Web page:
Steps :

1. Pick an element, called a pivot, from the array.
2. Partitioning: reorder the array so that all elements with values less than the pivot come before the pivot, while all elements with values greater than the pivot come after it (equal values can go either way). After this partitioning, the pivot is in its final position. This is called the partition operation.
3. Recursively apply the above steps to the sub-array of elements with smaller values and separately to the sub-array of elements with greater values.

#### Code :

import java.io.IOException;
import java.util.Arrays;

/**
* Created with IntelliJ IDEA.
* User: aniket
* Date: 19/2/14
* Time: 8:32 PM
*/
public class QuickSort {

public void quickSort(int[] array, int start, int end){
int i = start;
int j = end;

int pivot = array[(start + end)/2];

while (i <= j) {

while (array[i] < pivot) {
i++;
}

while (array[j] > pivot) {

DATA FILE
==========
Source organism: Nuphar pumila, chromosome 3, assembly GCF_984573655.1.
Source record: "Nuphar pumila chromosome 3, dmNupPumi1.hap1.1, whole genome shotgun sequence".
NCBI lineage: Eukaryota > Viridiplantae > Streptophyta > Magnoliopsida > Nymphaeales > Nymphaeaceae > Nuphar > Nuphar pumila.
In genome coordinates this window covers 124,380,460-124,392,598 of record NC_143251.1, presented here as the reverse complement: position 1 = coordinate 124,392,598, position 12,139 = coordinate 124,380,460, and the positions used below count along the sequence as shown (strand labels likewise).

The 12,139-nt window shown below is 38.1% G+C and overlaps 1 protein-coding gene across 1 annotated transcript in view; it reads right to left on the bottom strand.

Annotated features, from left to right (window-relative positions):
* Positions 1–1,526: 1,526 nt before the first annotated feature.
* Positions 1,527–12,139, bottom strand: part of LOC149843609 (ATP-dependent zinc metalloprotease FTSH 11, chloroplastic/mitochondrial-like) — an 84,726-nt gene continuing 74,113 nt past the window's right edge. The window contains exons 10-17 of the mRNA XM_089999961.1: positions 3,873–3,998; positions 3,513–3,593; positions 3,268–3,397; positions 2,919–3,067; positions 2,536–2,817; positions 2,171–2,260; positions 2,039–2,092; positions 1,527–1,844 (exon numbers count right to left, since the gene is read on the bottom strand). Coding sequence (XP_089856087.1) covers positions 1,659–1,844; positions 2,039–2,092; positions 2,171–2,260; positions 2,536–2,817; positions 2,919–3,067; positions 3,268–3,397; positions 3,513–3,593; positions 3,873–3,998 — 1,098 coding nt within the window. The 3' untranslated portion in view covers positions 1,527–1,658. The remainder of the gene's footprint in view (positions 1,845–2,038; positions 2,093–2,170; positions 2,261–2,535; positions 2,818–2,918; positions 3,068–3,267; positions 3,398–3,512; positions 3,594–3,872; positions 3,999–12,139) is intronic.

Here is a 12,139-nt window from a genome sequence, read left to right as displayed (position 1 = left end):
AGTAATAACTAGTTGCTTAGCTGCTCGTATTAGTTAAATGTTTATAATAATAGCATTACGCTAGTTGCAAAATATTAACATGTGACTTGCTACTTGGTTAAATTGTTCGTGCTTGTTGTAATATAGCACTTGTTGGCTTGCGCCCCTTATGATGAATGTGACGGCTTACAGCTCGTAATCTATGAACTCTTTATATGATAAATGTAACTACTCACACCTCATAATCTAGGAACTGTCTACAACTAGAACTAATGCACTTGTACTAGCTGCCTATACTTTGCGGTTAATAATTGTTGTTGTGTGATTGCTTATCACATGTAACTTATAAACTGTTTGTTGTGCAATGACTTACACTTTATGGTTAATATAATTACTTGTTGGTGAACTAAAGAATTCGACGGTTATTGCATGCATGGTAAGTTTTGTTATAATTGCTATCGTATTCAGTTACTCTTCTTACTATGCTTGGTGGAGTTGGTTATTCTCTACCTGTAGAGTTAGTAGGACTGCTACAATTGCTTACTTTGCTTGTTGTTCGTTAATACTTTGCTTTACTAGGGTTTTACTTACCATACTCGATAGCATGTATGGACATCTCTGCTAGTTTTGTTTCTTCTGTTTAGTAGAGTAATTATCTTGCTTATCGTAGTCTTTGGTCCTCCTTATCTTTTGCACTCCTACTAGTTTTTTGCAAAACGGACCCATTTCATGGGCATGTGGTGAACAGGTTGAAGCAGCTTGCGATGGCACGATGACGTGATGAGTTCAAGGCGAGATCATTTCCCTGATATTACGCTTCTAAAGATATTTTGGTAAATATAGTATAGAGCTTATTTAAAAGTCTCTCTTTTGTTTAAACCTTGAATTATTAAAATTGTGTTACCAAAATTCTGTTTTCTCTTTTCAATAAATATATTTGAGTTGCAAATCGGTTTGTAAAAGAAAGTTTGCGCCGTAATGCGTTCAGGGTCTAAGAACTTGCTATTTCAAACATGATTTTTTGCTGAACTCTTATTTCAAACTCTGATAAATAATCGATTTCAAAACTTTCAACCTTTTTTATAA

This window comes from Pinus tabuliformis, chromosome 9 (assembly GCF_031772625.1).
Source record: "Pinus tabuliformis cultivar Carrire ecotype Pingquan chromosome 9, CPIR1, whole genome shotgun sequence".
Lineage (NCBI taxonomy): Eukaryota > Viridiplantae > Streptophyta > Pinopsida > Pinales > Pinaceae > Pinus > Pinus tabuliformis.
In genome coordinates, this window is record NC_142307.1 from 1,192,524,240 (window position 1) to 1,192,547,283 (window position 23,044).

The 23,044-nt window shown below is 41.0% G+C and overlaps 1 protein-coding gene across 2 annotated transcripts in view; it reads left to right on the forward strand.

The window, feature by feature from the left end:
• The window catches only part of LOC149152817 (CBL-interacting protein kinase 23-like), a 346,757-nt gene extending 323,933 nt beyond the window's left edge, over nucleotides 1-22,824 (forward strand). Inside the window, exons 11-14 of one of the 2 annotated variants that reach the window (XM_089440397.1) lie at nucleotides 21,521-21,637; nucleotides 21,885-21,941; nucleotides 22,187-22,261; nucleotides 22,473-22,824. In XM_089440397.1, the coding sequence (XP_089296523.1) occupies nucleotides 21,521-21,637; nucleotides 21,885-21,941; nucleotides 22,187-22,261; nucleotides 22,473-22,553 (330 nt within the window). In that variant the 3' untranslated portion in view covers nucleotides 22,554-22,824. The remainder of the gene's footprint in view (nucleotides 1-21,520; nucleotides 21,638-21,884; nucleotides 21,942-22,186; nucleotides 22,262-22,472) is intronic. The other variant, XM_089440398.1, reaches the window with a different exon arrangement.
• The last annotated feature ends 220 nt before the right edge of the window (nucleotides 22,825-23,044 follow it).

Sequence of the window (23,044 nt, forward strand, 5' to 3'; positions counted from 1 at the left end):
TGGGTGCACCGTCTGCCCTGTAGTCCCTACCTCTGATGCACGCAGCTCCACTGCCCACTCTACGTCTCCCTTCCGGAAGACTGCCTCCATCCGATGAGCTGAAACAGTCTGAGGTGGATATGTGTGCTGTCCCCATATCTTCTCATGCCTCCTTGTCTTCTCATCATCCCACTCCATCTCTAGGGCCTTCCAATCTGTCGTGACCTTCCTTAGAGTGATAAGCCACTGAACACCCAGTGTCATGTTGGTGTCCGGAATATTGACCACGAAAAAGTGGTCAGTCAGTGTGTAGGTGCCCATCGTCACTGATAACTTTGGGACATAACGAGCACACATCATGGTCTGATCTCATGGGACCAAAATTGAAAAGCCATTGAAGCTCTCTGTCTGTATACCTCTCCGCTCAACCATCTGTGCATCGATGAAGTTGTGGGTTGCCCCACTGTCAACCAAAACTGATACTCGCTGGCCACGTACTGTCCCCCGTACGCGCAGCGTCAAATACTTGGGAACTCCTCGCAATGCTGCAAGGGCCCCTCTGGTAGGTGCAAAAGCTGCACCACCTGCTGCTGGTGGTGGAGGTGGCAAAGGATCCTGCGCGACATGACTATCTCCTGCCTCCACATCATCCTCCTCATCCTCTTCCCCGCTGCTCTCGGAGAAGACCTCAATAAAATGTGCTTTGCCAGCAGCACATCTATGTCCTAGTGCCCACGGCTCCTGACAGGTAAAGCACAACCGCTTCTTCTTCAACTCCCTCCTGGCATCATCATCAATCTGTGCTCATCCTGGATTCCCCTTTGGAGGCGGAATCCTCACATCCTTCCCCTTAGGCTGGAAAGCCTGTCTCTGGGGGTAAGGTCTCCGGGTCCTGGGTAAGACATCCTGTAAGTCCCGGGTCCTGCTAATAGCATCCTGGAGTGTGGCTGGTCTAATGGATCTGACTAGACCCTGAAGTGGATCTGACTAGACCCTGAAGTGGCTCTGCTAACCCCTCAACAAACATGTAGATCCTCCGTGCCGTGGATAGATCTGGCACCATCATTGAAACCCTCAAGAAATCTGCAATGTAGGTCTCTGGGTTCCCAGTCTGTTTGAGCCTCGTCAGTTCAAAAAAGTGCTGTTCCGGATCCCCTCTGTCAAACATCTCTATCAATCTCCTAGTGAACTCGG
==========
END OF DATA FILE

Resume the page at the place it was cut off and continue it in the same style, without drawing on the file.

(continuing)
j--;
}

if (i <= j) {
swap(array, i, j);
i++;
j--;
}
}

if (start < j)
quickSort(array, start, j);
if (i < end)
quickSort(array, i, end);
}

public static void swap(int[] array, int index1, int index2){

if(index1 == index2)
return;

int temp = array[index1];
array[index1] = array[index2];
array[index2] = temp;

}

public static void main(String args[]) throws IOException {

int[] array = new int[]{2,7,5,9,4,7,1,0};
System.out.println("Array Before Sort : " + Arrays.toString(array));
new QuickSort().quickSort(array,0,array.length-1);
System.out.println("Array after Sort : " + Arrays.toString(array));

}
}


#### Output :

Array Before Sort : [2, 7, 5, 9, 4, 7, 1, 0]
Array after Sort : [0, 1, 2, 4, 5, 7, 7, 9]